Demonic Spiders: Stone Golems don't seem that bad when you first encounter them. Sure, they fire shock spells that deal a lot of damage, but they're still easier to take out in hand-to-hand combat than their cousins, the Iron Golems. Then you find in the last several dungeons they love to stand on top of tiny ledges and islands and pelt you with shock spells from a distance while you try in vain to get to them. If you didn't see the value of potions, spells, and items that give you the Levitation ability, you will now.
Game-Breaker: The Troll's Blood spell, which non-mages can also use through artifacts like the Lord's Mail or the Necromancer's Amulet. It regenerates health over time, which admittedly doesn't do too much good in a tough fight, but it makes dungeon crawling so much easier because you no longer have to worry about safely camping or stocking up on potions to restore your health. This is especially because it not only slowly brings your health back up, but the way the spell works you only need to camp for one or two hours to bring yourself back to full health rather than the often risky nine or so hours you'd usually need. Also its effect doesn't go away until a fairly lengthy amount of time passes or you leave the dungeon you cast it in.
The drawback, at least for non-mages, is that if you use an artifact that has Troll's Blood too many times it disappears and you'll have to retrieve it from its dungeon again. Luckily you can restore the uses by getting the equipment repaired, albeit for a hefty price tag.
Keep in mind, however, that this drawback doesn't apply to Knights, who automatically repair their own equipment anyway.
Good Bad Bugs: It's possible to beat the game by collecting scrolls in a single dungeon roughly 18 times, due to the plot-important item in it respawning. Also enemies get stuck in walls constantly, you can stack Amulets with the Necromancer's Amulet to create a huge defense bonus, exploit the repair option at equipment stores to replenish the number of artifacts' special ability uses for 13 gold in one day (the default option is 10,000 gold for 10 days), cause the amount of items in treasure piles to go up simply by climbing and going down dungeon stairs, and duplicate weapons and armor. A simple one that really helps players, though, is that, while you were meant to only get one artifact (at least until you use that artifact's special abilities enough times it disappears from your inventory), you can use the artifact's magic abilities at least once, leave it to get it repaired, and Non Player Characters will start nudging you toward side quests to acquire more artifacts again.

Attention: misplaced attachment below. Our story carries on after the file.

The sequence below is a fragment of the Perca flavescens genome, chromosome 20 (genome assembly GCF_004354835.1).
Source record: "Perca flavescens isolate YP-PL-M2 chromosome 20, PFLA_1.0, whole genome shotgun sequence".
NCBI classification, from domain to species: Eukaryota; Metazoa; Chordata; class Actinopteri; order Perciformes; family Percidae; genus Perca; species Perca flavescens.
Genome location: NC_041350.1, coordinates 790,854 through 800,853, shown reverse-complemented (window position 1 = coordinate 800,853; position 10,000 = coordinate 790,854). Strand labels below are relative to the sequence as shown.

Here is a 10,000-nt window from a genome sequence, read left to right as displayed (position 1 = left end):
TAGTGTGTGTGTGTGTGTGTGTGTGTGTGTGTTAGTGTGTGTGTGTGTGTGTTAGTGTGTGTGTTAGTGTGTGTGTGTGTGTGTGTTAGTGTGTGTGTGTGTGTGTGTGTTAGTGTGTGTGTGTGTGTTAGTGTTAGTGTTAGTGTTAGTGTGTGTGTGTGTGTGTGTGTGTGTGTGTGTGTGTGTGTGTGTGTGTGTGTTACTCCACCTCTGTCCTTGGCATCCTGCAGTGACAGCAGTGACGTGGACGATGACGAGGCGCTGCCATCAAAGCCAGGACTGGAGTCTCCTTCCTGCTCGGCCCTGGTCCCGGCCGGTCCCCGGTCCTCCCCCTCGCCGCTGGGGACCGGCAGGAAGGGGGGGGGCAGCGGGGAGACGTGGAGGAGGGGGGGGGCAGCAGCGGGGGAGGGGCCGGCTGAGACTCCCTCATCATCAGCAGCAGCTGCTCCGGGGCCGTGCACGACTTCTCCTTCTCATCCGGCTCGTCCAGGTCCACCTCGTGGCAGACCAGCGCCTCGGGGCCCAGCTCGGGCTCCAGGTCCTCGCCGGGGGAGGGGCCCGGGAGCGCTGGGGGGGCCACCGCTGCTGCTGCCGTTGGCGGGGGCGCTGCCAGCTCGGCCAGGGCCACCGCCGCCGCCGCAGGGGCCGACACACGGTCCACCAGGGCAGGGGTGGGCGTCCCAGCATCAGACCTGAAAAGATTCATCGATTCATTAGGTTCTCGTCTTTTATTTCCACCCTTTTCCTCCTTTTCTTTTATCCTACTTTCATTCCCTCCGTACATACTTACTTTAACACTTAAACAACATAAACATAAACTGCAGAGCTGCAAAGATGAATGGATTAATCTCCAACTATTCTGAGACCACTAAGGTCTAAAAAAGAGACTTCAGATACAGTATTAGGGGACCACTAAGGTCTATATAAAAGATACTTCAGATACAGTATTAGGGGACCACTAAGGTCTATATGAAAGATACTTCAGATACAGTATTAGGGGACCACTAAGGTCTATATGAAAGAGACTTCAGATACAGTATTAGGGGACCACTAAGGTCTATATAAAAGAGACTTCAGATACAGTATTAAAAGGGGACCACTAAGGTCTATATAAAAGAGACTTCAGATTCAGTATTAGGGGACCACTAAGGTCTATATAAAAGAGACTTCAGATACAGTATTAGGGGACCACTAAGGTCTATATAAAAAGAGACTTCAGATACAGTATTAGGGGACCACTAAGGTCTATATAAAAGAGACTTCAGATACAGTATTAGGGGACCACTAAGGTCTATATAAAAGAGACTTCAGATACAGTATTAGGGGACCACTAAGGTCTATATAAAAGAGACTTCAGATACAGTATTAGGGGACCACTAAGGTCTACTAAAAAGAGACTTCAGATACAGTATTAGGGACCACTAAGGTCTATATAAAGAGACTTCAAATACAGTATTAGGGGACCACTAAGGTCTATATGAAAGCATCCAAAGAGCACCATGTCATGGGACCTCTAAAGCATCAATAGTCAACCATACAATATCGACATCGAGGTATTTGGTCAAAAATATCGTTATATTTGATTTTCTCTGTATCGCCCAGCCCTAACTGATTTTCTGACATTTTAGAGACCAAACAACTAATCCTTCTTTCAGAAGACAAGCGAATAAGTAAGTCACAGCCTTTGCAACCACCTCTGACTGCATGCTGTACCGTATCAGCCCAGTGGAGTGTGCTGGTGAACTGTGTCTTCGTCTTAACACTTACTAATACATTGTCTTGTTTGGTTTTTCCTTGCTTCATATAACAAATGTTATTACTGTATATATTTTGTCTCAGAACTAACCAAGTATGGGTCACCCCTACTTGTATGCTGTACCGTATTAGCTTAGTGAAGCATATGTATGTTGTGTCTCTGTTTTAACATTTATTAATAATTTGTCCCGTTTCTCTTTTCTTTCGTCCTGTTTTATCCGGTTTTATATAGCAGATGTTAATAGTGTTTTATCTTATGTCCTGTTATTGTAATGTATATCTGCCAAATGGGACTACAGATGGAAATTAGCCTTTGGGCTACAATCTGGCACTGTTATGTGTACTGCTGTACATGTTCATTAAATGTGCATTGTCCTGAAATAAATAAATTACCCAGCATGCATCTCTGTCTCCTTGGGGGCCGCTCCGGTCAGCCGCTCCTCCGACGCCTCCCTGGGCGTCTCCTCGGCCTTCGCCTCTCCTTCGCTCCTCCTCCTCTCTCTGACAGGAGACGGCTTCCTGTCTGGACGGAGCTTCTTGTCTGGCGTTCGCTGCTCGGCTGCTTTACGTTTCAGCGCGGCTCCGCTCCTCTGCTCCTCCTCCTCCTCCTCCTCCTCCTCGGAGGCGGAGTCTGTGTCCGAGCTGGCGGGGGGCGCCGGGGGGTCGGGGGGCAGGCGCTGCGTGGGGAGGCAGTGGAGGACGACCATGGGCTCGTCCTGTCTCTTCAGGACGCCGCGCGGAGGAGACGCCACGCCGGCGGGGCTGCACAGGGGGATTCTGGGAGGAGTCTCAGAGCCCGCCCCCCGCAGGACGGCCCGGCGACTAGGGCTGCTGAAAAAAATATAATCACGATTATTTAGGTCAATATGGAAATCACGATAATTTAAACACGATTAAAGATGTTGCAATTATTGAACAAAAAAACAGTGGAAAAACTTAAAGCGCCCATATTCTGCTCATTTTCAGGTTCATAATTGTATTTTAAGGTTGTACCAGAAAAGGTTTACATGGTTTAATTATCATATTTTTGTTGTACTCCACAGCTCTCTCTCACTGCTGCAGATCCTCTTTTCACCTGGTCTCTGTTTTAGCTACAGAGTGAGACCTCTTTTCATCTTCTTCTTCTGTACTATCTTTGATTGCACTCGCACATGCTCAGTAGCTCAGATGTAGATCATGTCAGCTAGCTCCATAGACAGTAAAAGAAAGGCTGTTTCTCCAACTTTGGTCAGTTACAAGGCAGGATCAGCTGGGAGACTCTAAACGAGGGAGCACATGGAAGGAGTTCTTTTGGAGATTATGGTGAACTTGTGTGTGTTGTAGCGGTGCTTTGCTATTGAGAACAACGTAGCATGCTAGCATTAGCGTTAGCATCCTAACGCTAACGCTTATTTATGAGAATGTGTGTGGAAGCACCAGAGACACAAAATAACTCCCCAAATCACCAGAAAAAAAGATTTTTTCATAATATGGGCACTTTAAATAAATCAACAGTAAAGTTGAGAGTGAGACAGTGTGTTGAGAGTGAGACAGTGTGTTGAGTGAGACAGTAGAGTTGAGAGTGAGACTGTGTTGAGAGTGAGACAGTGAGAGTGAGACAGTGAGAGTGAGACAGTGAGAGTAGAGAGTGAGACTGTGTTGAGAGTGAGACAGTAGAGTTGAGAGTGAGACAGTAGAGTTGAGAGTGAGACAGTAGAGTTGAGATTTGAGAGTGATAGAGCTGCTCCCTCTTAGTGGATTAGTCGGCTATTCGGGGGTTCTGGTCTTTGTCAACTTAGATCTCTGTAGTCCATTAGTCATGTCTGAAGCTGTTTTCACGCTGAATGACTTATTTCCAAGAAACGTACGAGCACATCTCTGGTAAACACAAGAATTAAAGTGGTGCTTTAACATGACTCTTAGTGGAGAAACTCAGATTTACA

Scrappy Mechanic: Not being able to save inside certain areas, such as stores, temples, and (most egregiously) taverns. Meanwhile, you're free to break into people's houses to save and rest all you want on private property. Obviously, someone at Bethesda realized how idiotic this rule was, since all TES games after this one allow you to save wherever and whenever you wish.
The Fortress of Ice, the fourth dungeon in the main quest (counting the Imperial Dungeons). It's swarming with Snow Wolves who fire devastating ice spells at you from the darkness, strong knights who will attack in pairs or even trios, Ice Golems who are actually impossible to damage unless your weapon is strong enough and they too will attack two at a time occasionally, and, oh yes, there's virtually no spots where you can safely camp to recover your health. It's a sharp learning curve, especially for players who have stuck closely to the main quest and haven't yet really tried picking up any artifacts or at least finding or buying enchanted equipment and raising their levels through side quests, and is actually considerably more difficult than the next dungeon where the Plot Coupon actually lies, the Labyrinthian.
The Mines of Khuras. Naturally it's crawling with Hellhounds who will swarm you while shooting fireballs plus lava pits that you have to swim through and will cause considerable damage without Resist Fire, with a heaping side of Zombies who cause the Disease status effect and Humunculi who use shock spells. Worst of all, it's the first truly massive dungeon you come across. While with most previous dungeons you could reason out where you needed to go (i.e., the stairway to the second floor was often in the southern end of the dungeon), unless you're really lucky without a map you will spend lots of time fighting your way through sections that loop back or lead to dead ends without getting close to your actual goal.
The Vaults of Gemin. Like the Mines of Khuras, it's two massive floors that are filled with dead ends and no intuitive way to figure out on your own which way you need to go, especially on the first floor which is mostly a complex of interlocked identical rooms. However, while the Mines of Khuras were pretty generous when it comes to treasure, the Vaults of Gemin are much more skimpy, and anyway at the point you arrive at the dungeon treasure is likely much less of a priority. Plus both floors are full of Stone Golems and Humunculi, who just love to attack in pairs or groups, with one keeping you busy while the other one safely shoots you to death from the very dark areas of the dungeon with shock spells. And if all that isn't enough, you may end up destroying your computer once you find that on the second floor, which is a large underground lake covered with plenty of buildings empty except for enemies and tiny islands on which Stone Golems are perched and ready to shoot you down, your objective is just a little ways south of the entrance.